Intermediate Algebra (12th Edition)

Published by Pearson
ISBN 10: 0321969359
ISBN 13: 978-0-32196-935-4

Chapter 5 - Section 5.5 - Solving Equations by the Zero-Factor Property - 5.5 Exercises - Page 355: 14


$x=\left\{ -\dfrac{1}{3},-3 \right\}$

Work Step by Step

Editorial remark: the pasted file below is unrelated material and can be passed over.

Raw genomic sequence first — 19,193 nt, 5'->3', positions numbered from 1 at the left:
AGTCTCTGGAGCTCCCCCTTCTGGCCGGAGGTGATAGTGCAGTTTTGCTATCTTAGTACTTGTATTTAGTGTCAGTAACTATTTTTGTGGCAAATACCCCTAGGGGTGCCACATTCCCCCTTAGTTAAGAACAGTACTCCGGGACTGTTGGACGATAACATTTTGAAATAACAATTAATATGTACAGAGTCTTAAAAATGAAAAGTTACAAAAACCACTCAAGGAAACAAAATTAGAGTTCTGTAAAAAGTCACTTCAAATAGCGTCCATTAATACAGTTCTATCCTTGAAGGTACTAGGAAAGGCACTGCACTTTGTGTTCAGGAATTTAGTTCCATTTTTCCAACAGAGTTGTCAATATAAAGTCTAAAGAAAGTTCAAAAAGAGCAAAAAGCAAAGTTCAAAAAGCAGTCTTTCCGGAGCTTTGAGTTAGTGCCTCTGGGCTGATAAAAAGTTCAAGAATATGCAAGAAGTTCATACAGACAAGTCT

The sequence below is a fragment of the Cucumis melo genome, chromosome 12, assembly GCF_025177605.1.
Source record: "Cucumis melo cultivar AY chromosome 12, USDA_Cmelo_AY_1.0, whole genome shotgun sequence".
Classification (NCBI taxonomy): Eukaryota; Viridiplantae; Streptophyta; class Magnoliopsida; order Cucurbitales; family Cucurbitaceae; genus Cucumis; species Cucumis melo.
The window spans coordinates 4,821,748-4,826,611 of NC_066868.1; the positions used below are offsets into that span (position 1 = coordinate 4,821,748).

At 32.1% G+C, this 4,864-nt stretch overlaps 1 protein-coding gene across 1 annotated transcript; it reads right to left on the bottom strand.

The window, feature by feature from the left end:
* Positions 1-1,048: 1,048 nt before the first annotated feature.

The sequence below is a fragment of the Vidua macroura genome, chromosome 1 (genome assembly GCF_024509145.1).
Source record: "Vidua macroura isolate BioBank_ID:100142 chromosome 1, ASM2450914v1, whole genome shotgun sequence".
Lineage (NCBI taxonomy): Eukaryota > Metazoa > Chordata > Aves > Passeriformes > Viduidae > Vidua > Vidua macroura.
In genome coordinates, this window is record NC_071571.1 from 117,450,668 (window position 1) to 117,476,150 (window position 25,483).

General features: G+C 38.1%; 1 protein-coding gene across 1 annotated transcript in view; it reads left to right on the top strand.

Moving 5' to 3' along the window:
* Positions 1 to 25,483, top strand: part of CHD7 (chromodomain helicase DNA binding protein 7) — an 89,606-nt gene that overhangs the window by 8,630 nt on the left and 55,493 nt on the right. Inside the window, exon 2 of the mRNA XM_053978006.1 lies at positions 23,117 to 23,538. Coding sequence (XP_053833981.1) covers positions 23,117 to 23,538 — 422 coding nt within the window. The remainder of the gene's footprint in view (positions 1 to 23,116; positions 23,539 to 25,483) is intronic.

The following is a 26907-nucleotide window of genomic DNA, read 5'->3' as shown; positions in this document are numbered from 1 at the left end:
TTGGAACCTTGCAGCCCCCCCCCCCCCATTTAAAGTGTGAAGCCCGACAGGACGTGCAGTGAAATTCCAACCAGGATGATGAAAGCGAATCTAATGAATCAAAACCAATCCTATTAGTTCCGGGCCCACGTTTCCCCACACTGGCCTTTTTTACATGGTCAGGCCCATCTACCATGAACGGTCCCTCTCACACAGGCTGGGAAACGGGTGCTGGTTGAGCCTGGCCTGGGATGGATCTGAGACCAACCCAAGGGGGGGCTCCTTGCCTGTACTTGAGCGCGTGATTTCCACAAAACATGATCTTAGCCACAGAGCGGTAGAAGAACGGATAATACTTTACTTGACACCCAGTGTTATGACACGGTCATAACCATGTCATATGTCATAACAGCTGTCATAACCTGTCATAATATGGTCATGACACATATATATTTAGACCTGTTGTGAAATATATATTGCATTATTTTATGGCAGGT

$\bf{\text{Solution Outline:}}$ Express the given equation, $ 3x^2+3=-10x ,$ in factored form. Then, use the Zero-Factor Property by equating each factor to zero. Finally, solve each equation. $\bf{\text{Solution Details:}}$ The factored form of the equation above is \begin{array}{l}\require{cancel} 3x^2+10x+3=0 \\\\ (3x+1)(x+3)=0 .\end{array} Equating each factor to zero (Zero-Factor Property), then \begin{array}{l}\require{cancel} 3x+1=0 \text{ OR } x+3=0 .\end{array} Using the properties of equality to solve each of the equation above results to \begin{array}{l}\require{cancel} 3x+1=0 \\\\ 3x=-1 \\\\ x=-\dfrac{1}{3} \\\\\text{ OR }\\\\ x+3=0 \\\\ x=-3 .\end{array} Hence, the solutions are $ x=\left\{ -\dfrac{1}{3},-3 \right\} .$ $\bf{\text{Supplementary Solution:}}$ To factor the expression, $ 3x^2+10x+3 ,$ find two numbers whose product is $ac$ and whose sum is $b$ in the quadratic expression $ax^2+bx+c.$ Use these $2$ numbers to decompose the middle term of the given quadratic expression and then use factoring by grouping. In the expression above the value of $ac$ is $ 3(3)=9 $ and the value of $b$ is $ 10 .$ The possible pairs of integers whose product is $ac$ are \begin{array}{l}\require{cancel} \{1,9\}, \{3,3\}, \{-1,-9\}, \{-3,-3\} .\end{array} Among these pairs, the one that gives a sum of $b$ is $\{ 1,9 \}.$ Using these $2$ numbers to decompose the middle term of the trinomial expression above results to \begin{array}{l}\require{cancel} 3x^2+1x+9x+3 .\end{array} Grouping the first and second terms and the third and fourth terms, the given expression is equivalent to \begin{array}{l}\require{cancel} (3x^2+1x)+(9x+3) .\end{array} Factoring the $GCF$ in each group results to \begin{array}{l}\require{cancel} x(3x+1)+3(3x+1) .\end{array} Factoring the $GCF= (3x+1) $ of the entire expression above results to \begin{array}{l}\require{cancel} (3x+1)(x+3) .\end{array}
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